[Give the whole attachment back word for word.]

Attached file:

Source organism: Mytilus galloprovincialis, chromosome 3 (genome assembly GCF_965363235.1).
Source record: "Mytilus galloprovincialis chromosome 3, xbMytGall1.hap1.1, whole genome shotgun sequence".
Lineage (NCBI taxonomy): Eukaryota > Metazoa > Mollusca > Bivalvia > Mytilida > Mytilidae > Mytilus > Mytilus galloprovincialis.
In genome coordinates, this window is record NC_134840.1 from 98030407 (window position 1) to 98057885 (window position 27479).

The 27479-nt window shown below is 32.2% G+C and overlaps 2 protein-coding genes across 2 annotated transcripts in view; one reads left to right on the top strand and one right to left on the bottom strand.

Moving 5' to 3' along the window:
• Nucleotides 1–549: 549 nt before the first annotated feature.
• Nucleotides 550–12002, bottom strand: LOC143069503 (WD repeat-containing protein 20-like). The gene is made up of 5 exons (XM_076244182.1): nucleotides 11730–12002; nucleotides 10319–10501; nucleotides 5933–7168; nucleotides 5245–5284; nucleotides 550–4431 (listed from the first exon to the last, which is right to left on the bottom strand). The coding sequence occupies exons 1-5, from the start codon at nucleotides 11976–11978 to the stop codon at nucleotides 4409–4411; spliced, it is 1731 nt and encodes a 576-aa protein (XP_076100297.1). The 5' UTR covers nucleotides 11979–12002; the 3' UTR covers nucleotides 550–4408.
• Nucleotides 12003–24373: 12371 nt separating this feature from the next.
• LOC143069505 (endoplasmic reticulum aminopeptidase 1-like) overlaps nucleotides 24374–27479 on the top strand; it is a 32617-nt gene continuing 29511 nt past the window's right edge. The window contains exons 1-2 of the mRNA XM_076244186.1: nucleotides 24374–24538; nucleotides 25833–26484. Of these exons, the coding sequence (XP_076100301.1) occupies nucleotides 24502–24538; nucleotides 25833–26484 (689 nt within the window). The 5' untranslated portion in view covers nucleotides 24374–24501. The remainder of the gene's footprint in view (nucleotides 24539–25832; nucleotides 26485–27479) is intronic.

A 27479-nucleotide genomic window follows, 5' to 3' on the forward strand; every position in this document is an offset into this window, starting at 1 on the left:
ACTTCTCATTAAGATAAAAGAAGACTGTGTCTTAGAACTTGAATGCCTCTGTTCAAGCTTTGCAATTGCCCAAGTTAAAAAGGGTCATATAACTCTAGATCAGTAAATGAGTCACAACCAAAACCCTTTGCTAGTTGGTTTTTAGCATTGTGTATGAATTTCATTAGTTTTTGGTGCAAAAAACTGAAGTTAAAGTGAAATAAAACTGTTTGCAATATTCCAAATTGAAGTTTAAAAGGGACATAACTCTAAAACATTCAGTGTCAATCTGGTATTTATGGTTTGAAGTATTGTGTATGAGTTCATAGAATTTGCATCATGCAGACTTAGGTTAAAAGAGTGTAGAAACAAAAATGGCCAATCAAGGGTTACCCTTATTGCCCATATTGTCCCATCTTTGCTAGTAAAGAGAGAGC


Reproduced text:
Source organism: Mytilus galloprovincialis, chromosome 3 (genome assembly GCF_965363235.1).
Source record: "Mytilus galloprovincialis chromosome 3, xbMytGall1.hap1.1, whole genome shotgun sequence".
Lineage (NCBI taxonomy): Eukaryota > Metazoa > Mollusca > Bivalvia > Mytilida > Mytilidae > Mytilus > Mytilus galloprovincialis.
In genome coordinates, this window is record NC_134840.1 from 98030407 (window position 1) to 98057885 (window position 27479).

The 27479-nt window shown below is 32.2% G+C and overlaps 2 protein-coding genes across 2 annotated transcripts in view; one reads left to right on the top strand and one right to left on the bottom strand.

Moving 5' to 3' along the window:
• Nucleotides 1–549: 549 nt before the first annotated feature.
• Nucleotides 550–12002, bottom strand: LOC143069503 (WD repeat-containing protein 20-like). The gene is made up of 5 exons (XM_076244182.1): nucleotides 11730–12002; nucleotides 10319–10501; nucleotides 5933–7168; nucleotides 5245–5284; nucleotides 550–4431 (listed from the first exon to the last, which is right to left on the bottom strand). The coding sequence occupies exons 1-5, from the start codon at nucleotides 11976–11978 to the stop codon at nucleotides 4409–4411; spliced, it is 1731 nt and encodes a 576-aa protein (XP_076100297.1). The 5' UTR covers nucleotides 11979–12002; the 3' UTR covers nucleotides 550–4408.
• Nucleotides 12003–24373: 12371 nt separating this feature from the next.
• LOC143069505 (endoplasmic reticulum aminopeptidase 1-like) overlaps nucleotides 24374–27479 on the top strand; it is a 32617-nt gene continuing 29511 nt past the window's right edge. The window contains exons 1-2 of the mRNA XM_076244186.1: nucleotides 24374–24538; nucleotides 25833–26484. Of these exons, the coding sequence (XP_076100301.1) occupies nucleotides 24502–24538; nucleotides 25833–26484 (689 nt within the window). The 5' untranslated portion in view covers nucleotides 24374–24501. The remainder of the gene's footprint in view (nucleotides 24539–25832; nucleotides 26485–27479) is intronic.

A 27479-nucleotide genomic window follows, 5' to 3' on the forward strand; every position in this document is an offset into this window, starting at 1 on the left:
ACTTCTCATTAAGATAAAAGAAGACTGTGTCTTAGAACTTGAATGCCTCTGTTCAAGCTTTGCAATTGCCCAAGTTAAAAAGGGTCATATAACTCTAGATCAGTAAATGAGTCACAACCAAAACCCTTTGCTAGTTGGTTTTTAGCATTGTGTATGAATTTCATTAGTTTTTGGTGCAAAAAACTGAAGTTAAAGTGAAATAAAACTGTTTGCAATATTCCAAATTGAAGTTTAAAAGGGACATAACTCTAAAACATTCAGTGTCAATCTGGTATTTATGGTTTGAAGTATTGTGTATGAGTTCATAGAATTTGCATCATGCAGACTTAGGTTAAAAGAGTGTAGAAACAAAAATGGCCAATCAAGGGTTACCCTTATTGCCCATATTGTCCCATCTTTGCTAGTAAAGAGAGAGC